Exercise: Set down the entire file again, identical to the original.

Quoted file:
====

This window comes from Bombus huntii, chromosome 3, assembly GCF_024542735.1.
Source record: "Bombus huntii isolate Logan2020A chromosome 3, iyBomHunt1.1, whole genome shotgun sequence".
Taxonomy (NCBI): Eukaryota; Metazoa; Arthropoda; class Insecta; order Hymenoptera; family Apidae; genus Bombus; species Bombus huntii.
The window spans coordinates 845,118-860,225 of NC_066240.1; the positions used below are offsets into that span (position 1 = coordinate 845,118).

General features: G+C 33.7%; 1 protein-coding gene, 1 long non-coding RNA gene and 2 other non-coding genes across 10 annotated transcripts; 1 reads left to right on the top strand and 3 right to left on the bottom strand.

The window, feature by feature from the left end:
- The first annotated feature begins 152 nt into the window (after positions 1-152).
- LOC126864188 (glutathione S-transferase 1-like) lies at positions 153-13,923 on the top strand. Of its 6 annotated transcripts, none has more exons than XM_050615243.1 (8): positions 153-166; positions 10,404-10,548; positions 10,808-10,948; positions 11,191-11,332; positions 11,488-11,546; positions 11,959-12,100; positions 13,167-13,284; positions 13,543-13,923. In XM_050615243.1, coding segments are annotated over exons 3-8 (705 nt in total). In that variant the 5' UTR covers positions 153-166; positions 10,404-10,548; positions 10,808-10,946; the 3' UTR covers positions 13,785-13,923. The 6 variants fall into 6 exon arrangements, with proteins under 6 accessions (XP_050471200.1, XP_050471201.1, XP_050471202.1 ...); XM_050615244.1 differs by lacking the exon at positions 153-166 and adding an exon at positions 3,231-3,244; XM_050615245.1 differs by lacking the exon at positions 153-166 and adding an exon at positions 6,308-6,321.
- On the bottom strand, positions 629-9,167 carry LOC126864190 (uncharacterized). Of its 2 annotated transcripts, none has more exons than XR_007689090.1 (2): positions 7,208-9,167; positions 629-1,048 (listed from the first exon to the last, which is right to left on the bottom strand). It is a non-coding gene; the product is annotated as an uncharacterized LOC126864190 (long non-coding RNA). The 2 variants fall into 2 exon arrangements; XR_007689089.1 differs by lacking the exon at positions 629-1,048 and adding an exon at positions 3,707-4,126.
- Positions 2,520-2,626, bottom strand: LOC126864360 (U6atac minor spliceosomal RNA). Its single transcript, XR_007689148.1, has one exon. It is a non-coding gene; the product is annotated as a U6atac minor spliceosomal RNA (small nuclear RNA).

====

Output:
This window comes from Bombus huntii, chromosome 3, assembly GCF_024542735.1.
Source record: "Bombus huntii isolate Logan2020A chromosome 3, iyBomHunt1.1, whole genome shotgun sequence".
Taxonomy (NCBI): Eukaryota; Metazoa; Arthropoda; class Insecta; order Hymenoptera; family Apidae; genus Bombus; species Bombus huntii.
The window spans coordinates 845,118-860,225 of NC_066240.1; the positions used below are offsets into that span (position 1 = coordinate 845,118).

General features: G+C 33.7%; 1 protein-coding gene, 1 long non-coding RNA gene and 2 other non-coding genes across 10 annotated transcripts; 1 reads left to right on the top strand and 3 right to left on the bottom strand.

The window, feature by feature from the left end:
- The first annotated feature begins 152 nt into the window (after positions 1-152).
- LOC126864188 (glutathione S-transferase 1-like) lies at positions 153-13,923 on the top strand. Of its 6 annotated transcripts, none has more exons than XM_050615243.1 (8): positions 153-166; positions 10,404-10,548; positions 10,808-10,948; positions 11,191-11,332; positions 11,488-11,546; positions 11,959-12,100; positions 13,167-13,284; positions 13,543-13,923. In XM_050615243.1, coding segments are annotated over exons 3-8 (705 nt in total). In that variant the 5' UTR covers positions 153-166; positions 10,404-10,548; positions 10,808-10,946; the 3' UTR covers positions 13,785-13,923. The 6 variants fall into 6 exon arrangements, with proteins under 6 accessions (XP_050471200.1, XP_050471201.1, XP_050471202.1 ...); XM_050615244.1 differs by lacking the exon at positions 153-166 and adding an exon at positions 3,231-3,244; XM_050615245.1 differs by lacking the exon at positions 153-166 and adding an exon at positions 6,308-6,321.
- On the bottom strand, positions 629-9,167 carry LOC126864190 (uncharacterized). Of its 2 annotated transcripts, none has more exons than XR_007689090.1 (2): positions 7,208-9,167; positions 629-1,048 (listed from the first exon to the last, which is right to left on the bottom strand). It is a non-coding gene; the product is annotated as an uncharacterized LOC126864190 (long non-coding RNA). The 2 variants fall into 2 exon arrangements; XR_007689089.1 differs by lacking the exon at positions 629-1,048 and adding an exon at positions 3,707-4,126.
- Positions 2,520-2,626, bottom strand: LOC126864360 (U6atac minor spliceosomal RNA). Its single transcript, XR_007689148.1, has one exon. It is a non-coding gene; the product is annotated as a U6atac minor spliceosomal RNA (small nuclear RNA).